Redeem the Vehicle
Redeeming your vehicle is one possibility. This involves paying your loan off in full. Most lenders will require you pay the costs incurred in repossessing the vehicle as well. After the lender takes the car, it should immediately send you a notice detailing its terms for redemption. You usually have only a short period of time to act before the lender auctions off or sells the car. You may end up paying more than the vehicle is currently worth if it's depreciated since you bought it -- which it probably has.
Reinstate the Loan
Depending on where you live, you might be able to reinstate your loan. This involves making up your past due payments with the lender, plus the costs of the repossession. You must stay on top of your payments going forward or risk going through the whole repossession ordeal again. Even if your state's laws don't provide this option, your contract with the lender might. Look it over or ask an attorney to review it for such an option. Do it quickly because you may not have more than a week or two to get the car back this way.
Buy the Car Back
Some states require lenders send you a notice of the date and location where a repossessed vehicle will be sold. If you can attend the sale -- often an auction -- you could buy the car back. Not all states allow this, but if yours does, you could end up paying less than your outstanding loan balance. Cars don't typically sell for top dollar at repo auctions.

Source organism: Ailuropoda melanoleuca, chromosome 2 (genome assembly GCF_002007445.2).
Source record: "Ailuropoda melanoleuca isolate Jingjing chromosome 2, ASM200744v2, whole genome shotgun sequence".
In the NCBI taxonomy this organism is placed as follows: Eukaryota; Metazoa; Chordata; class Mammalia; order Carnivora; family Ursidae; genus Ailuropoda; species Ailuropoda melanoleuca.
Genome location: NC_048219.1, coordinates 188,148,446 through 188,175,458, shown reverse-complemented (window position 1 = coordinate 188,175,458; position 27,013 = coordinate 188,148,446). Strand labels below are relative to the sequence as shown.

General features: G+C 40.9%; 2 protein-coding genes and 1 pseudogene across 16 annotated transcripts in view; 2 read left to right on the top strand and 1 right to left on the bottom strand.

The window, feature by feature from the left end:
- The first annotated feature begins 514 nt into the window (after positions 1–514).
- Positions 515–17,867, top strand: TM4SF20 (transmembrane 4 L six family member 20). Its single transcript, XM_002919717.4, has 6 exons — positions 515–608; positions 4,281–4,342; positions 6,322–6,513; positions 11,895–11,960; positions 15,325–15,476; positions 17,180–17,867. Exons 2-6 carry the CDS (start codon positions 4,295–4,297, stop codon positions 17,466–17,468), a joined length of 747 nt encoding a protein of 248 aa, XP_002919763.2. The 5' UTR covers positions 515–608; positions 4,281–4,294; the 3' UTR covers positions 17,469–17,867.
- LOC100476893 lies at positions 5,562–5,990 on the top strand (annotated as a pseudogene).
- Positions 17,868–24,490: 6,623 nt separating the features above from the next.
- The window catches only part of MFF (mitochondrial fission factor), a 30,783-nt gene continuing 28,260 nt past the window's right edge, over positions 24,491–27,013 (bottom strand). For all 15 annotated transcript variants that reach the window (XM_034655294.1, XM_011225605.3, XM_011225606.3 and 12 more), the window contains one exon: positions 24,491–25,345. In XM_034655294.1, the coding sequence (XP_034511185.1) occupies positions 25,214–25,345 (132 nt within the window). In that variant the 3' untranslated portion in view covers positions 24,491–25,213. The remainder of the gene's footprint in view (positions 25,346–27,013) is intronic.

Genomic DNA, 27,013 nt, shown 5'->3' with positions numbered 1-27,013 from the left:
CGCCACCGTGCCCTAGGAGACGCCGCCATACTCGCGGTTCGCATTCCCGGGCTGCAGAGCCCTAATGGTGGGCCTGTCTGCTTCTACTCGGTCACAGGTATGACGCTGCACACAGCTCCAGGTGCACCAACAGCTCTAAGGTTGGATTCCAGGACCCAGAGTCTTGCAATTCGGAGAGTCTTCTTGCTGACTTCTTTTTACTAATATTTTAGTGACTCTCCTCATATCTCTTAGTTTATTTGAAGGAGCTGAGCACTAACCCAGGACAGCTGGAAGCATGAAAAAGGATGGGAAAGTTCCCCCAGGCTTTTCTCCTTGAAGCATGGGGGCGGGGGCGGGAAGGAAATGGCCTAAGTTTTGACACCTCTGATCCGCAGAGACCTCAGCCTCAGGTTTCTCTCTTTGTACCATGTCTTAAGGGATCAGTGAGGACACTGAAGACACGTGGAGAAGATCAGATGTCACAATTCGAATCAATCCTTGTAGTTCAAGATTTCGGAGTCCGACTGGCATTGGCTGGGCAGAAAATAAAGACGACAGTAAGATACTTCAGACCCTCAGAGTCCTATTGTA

File for Bankruptcy
A last ditch effort might be filing for bankruptcy, which can be a viable option if you're also behind with other bills. Chapter 13 bankruptcy involves entering into a court-supervised plan to repay your debts over a period of years. It allows you to include your past due car payments in these debts, so you can keep your car. Chapter 7 is a bit trickier because the trustee sells your property to raise money to pay your creditors. Normally, the only way you can fight a repossession in Chapter 7 is to file for bankruptcy before the vehicle is repossessed. A few narrow exceptions exist to this rule, so speak with an attorney. In most cases, you must catch up on the loan immediately, and you'll need the lender's agreement to reaffirm it, effectively taking it out of the bankruptcy proceedings.